Privileged Hunger

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In wealthy countries like the U.S., hunger is not really something often brought up because it is not generally a life and death issue here. I have been fortunate enough to grow up in a household where fridges were almost always stocked and putting food on the table was never really an issue. The Lesson 05 Contemplative Practice: Feeling Hunger was an interesting exercise because it was the first time I reflected upon the feeling of hunger in the context of studying causes of world hunger and wasting food. I generally eat only 2 meals per day due to my diet and training regiment, but being accustomed to it, I decided to fast for the day. When focusing on that feeling of hunger during this exercise, I contemplated on the pain and constant urge to eat something to remedy those discomforts.

While I understand that the purpose of this exercise was to put myself in a situation where many less fortunate than I experience, I still knew I had access to food. This is what I call privileged hunger. It was ultimately a choice to starve myself and go hungry for time of my choosing, but there was always food nearby and accessible. It’s hard to imagine the panic and stress of those that go hungry not by choice, but by the circumstances they are placed in. While I was not able to fully immerse myself in the experience of true hunger, I certainly felt more grateful and appreciative for what I have, being mindful not to waste food. After watching Tristram Stuart’s TedTalk The Global Food Waste Scandal, it revealed the global scale of food wasted presents the unfortunate reality we live in and the responsibility we play in further perpetuating world hunger. The statistics he included indicate that with the surplus of food in today’s modern day and age, there is “twice as much food on its shop shelves and in its restaurants than is actually required to feed the American people,” yet the unnecessary surplus in countries that do not need them ends up being wasted (Stuart, 2).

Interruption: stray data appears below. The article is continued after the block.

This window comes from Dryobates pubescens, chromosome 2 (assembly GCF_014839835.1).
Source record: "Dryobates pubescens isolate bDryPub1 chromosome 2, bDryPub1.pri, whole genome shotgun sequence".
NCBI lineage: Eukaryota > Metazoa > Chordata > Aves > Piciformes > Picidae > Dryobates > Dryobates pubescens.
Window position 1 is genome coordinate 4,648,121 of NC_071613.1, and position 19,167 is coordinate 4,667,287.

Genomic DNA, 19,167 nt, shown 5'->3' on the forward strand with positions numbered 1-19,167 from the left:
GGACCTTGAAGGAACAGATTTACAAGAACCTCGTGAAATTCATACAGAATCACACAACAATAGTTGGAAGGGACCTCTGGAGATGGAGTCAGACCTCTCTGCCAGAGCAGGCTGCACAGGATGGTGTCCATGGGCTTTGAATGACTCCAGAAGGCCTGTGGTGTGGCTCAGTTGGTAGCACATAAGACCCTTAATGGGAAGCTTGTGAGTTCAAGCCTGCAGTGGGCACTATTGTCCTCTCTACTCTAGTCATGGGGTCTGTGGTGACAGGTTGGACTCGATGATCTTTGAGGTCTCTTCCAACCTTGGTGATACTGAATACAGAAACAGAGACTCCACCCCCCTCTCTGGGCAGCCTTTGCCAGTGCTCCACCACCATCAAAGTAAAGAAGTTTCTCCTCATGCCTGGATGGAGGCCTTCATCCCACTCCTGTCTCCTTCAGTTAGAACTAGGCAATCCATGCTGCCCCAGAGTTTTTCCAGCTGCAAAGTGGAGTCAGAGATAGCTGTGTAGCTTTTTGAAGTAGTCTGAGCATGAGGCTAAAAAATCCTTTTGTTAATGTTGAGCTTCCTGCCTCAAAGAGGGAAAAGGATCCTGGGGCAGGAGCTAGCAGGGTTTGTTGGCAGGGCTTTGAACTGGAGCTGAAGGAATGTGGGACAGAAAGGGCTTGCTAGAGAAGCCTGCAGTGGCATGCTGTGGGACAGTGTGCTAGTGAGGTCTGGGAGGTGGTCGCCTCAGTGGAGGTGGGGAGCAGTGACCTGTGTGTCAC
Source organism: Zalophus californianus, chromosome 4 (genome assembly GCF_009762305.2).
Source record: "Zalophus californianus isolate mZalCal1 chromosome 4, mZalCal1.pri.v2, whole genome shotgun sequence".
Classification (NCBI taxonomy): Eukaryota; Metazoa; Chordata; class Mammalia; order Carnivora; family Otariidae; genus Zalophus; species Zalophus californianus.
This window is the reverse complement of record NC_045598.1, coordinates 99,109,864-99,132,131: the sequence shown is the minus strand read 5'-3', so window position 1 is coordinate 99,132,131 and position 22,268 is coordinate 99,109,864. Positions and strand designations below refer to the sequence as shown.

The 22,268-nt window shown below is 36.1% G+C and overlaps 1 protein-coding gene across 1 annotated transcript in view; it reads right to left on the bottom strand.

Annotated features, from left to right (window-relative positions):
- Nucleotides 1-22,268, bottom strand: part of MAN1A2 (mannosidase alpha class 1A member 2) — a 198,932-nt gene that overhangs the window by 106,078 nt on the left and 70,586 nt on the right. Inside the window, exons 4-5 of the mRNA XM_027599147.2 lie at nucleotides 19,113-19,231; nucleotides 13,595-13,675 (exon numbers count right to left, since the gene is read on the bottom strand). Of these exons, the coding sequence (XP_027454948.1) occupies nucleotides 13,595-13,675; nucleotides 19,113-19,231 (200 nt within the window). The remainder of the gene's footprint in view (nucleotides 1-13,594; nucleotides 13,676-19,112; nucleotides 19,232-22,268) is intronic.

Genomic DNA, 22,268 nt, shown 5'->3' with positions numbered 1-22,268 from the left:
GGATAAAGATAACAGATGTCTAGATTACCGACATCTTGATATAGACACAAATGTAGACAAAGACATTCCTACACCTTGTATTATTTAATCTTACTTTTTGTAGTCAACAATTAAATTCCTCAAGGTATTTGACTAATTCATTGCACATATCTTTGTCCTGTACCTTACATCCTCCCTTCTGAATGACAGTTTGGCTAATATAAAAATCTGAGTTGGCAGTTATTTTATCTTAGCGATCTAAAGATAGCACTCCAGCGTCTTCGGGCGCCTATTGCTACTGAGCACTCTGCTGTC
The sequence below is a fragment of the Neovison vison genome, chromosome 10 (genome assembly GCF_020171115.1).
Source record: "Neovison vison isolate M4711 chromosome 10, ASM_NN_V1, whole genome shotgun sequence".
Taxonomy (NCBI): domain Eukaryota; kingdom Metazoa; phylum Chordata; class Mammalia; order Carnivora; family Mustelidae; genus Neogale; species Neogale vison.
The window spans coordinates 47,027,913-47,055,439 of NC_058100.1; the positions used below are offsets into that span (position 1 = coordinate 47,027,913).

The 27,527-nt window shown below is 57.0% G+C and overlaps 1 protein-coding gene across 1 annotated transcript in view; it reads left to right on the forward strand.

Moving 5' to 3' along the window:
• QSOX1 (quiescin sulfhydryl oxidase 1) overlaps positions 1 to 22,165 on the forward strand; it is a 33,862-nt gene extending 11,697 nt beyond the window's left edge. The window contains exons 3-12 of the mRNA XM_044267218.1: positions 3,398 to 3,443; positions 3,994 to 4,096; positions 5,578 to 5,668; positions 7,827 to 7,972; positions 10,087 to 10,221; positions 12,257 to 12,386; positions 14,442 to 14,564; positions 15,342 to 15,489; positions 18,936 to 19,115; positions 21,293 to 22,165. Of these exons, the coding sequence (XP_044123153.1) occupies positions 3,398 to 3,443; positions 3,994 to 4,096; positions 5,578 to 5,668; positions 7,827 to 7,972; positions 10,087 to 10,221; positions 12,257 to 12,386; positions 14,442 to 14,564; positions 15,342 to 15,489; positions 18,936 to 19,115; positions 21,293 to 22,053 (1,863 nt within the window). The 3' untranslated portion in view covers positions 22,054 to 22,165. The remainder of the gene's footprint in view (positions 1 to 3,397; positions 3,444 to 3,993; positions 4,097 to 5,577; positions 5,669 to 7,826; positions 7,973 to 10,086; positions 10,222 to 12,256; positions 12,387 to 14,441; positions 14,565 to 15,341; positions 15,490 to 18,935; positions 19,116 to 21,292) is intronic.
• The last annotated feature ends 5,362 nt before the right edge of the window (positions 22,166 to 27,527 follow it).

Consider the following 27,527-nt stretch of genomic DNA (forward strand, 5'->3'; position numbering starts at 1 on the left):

Throughout the whole day of fasting, I had the opportunity to stop fasting at any point in time to grab a small snack or to drive out to buy a full meal. I never felt as though my life was going to be negatively affected or threatened due to starvation. Growing up in a wealthy nation like the United States makes me feel spoiled and fortunate to be in a rich nation that can afford to dump truckloads of unwanted, perfectly edible food off at the landfill on a daily basis without consequence or threat to my wellbeing.

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